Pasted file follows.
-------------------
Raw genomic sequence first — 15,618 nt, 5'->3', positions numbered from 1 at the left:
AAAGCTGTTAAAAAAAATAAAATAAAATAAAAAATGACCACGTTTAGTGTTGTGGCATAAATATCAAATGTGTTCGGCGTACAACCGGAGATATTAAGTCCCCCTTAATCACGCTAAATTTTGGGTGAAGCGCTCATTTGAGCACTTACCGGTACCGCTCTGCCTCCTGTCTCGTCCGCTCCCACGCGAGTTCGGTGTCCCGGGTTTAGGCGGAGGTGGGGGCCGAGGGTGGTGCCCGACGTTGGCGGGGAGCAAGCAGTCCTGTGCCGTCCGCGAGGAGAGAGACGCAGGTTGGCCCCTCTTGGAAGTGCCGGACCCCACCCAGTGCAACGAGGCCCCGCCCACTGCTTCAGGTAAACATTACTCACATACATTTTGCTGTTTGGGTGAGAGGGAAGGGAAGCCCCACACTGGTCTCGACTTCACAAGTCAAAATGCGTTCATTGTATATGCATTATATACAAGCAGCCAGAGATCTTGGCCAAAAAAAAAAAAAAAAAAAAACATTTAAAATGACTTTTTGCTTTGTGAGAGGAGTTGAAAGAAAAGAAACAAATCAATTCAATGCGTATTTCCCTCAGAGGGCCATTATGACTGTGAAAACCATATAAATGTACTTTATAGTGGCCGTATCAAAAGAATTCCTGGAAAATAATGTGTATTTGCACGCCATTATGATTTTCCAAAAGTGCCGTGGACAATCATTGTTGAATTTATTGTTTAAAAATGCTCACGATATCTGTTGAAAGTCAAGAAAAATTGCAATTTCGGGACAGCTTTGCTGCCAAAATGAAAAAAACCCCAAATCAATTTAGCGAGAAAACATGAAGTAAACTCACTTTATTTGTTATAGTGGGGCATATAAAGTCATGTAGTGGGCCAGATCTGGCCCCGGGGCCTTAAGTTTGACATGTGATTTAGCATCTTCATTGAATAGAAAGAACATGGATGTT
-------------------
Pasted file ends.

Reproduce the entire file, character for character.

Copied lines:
Raw genomic sequence first — 15,618 nt, 5'->3', positions numbered from 1 at the left:
AAAGCTGTTAAAAAAAATAAAATAAAATAAAAAATGACCACGTTTAGTGTTGTGGCATAAATATCAAATGTGTTCGGCGTACAACCGGAGATATTAAGTCCCCCTTAATCACGCTAAATTTTGGGTGAAGCGCTCATTTGAGCACTTACCGGTACCGCTCTGCCTCCTGTCTCGTCCGCTCCCACGCGAGTTCGGTGTCCCGGGTTTAGGCGGAGGTGGGGGCCGAGGGTGGTGCCCGACGTTGGCGGGGAGCAAGCAGTCCTGTGCCGTCCGCGAGGAGAGAGACGCAGGTTGGCCCCTCTTGGAAGTGCCGGACCCCACCCAGTGCAACGAGGCCCCGCCCACTGCTTCAGGTAAACATTACTCACATACATTTTGCTGTTTGGGTGAGAGGGAAGGGAAGCCCCACACTGGTCTCGACTTCACAAGTCAAAATGCGTTCATTGTATATGCATTATATACAAGCAGCCAGAGATCTTGGCCAAAAAAAAAAAAAAAAAAAAACATTTAAAATGACTTTTTGCTTTGTGAGAGGAGTTGAAAGAAAAGAAACAAATCAATTCAATGCGTATTTCCCTCAGAGGGCCATTATGACTGTGAAAACCATATAAATGTACTTTATAGTGGCCGTATCAAAAGAATTCCTGGAAAATAATGTGTATTTGCACGCCATTATGATTTTCCAAAAGTGCCGTGGACAATCATTGTTGAATTTATTGTTTAAAAATGCTCACGATATCTGTTGAAAGTCAAGAAAAATTGCAATTTCGGGACAGCTTTGCTGCCAAAATGAAAAAAACCCCAAATCAATTTAGCGAGAAAACATGAAGTAAACTCACTTTATTTGTTATAGTGGGGCATATAAAGTCATGTAGTGGGCCAGATCTGGCCCCGGGGCCTTAAGTTTGACATGTGATTTAGCATCTTCATTGAATAGAAAGAACATGGATGTT